Walking in The Woods Today

This weekend was gorgeous!  In the early morning coolness (60s), I walked in the Emory forest and reflected on one of my university professors from the mid 80s:

A small, thin, bearded man who jogged all over the University of Illinois and just seemed to float into the classroom every day, Dr. Clause Witz, who taught me Advanced Statistical Analysis, and Qualitative Behavioral Analysis, had to be one of the most extraordinary professors I had in my long academic career—and I was most fortunate to have had brilliant and colorful teachers and professors throughout my education.

Dr. Witz taught my young mind and heart that we are our most powerful selves when our words and our behaviors are in alignment, when what we say is what we do, and what we do is what we say. Our feelingful selves flow from what we think, say and do. When these aspects of our being are lined up in a straight line, are all in sync, then we are living at the pinnacle of our being. And when all of our mental, physical, and emotional energies, and all of our resources are actively pursuing truth, Dr. Witz believed we were destined to come to know God, to know Truth, to know The Way.

He believed that all thinking people should rigorously pursue Truth, that such pursuit was indeed the very purpose of education. I was fascinated by his notion that all of the great spiritual writings directed our journeys to the same place, as this idea found sympathetic vibration in my soul.

He believed that our life journey, if honest, could not help but lead us to what our present reality merely dimly reflects—Truth. In fact, completely contrary to how I had been raised to think in my conservative religious training, he suggested that, if we disagreeded with his premise, if we believed something other than God was Truth, we should commit all of our energies and resources and pursue with all of hearts, minds, and assets what we believed Truth to be so that we would quickly exhaust that journey and come to realize we were wrong and be able to redirect our search and thereby come to Truth all the sooner. He did not want any of his students to only halfheartedly pursue our journeys, as this would only slow the unfolding of Truth in our lives.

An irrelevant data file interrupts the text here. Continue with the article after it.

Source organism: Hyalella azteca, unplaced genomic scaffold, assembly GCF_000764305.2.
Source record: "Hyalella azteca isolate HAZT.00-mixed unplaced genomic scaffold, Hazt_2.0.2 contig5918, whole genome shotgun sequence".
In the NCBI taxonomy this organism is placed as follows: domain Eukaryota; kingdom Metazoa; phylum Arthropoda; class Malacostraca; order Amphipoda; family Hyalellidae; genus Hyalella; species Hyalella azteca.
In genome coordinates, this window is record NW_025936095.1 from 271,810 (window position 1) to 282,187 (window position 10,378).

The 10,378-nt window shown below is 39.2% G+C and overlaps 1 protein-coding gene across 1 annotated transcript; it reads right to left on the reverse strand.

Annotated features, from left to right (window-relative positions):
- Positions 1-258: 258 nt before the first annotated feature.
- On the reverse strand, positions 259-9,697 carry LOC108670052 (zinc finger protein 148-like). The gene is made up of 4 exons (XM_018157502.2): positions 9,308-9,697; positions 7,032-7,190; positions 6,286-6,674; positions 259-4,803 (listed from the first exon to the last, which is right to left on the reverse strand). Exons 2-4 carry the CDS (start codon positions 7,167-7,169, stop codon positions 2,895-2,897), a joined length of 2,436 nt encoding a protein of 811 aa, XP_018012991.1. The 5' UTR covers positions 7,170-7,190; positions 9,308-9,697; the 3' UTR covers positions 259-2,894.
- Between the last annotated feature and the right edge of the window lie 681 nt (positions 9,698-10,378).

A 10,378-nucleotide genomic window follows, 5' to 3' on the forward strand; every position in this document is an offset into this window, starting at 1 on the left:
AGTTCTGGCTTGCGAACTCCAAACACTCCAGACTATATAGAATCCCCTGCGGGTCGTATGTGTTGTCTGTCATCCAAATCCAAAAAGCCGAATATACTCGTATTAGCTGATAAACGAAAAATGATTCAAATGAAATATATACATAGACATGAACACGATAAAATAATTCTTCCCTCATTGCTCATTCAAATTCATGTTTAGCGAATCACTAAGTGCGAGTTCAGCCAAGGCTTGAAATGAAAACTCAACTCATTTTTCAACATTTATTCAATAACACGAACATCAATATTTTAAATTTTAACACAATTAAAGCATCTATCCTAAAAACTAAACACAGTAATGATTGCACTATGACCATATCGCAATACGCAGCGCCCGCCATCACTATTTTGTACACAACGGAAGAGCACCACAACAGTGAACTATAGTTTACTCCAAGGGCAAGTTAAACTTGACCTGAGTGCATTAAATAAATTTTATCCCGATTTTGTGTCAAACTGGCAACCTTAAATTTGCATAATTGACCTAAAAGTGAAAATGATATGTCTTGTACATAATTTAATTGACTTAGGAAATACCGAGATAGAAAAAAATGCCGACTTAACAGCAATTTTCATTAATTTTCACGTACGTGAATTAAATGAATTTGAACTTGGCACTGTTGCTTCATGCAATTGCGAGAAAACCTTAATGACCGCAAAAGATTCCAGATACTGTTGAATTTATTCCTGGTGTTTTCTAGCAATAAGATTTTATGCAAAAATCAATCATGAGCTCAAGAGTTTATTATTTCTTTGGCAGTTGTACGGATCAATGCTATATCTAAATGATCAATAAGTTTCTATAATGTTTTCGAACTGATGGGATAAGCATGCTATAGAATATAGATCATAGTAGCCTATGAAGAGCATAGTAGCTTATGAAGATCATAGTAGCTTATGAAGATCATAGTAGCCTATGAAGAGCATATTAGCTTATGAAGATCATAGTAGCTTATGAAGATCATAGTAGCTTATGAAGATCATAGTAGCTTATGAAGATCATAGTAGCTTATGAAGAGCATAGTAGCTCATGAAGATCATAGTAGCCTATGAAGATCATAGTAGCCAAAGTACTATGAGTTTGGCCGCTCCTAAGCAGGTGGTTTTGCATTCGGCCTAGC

Then there were his discussions on form versus substance, and how we so easily become addicted to form and not substance. He spoke brilliantly of how, for many people, form actually came to supplant substance and with its replacement hollow out the very nature of the human soul with selfishness and materialism.

He tortured our minds with abstractions like: is mathematics Truth or does it merely describe Truth. How well does it describe Truth if indeed it does so at all?

Oh, and I should mention Qualitative Behavioral Analysis. His goal was to train us to get inside a person’s mind to learn their thinking patterns and processes, to study every nuance of meaning they communicate consciously and subconsciously.

Brilliant, quiet, unassuming, always smiling with eyes glinting deeply, Dr. Witz had a profound impact on my life.  Let the power and depth of these, his ideas, find rich soil in your heart and mind.

P.S.  I am excited to say that a quick web search yielded Dr. Witz’ homepage at the University of Illinois.  I have included the link with his name throughout this reflection.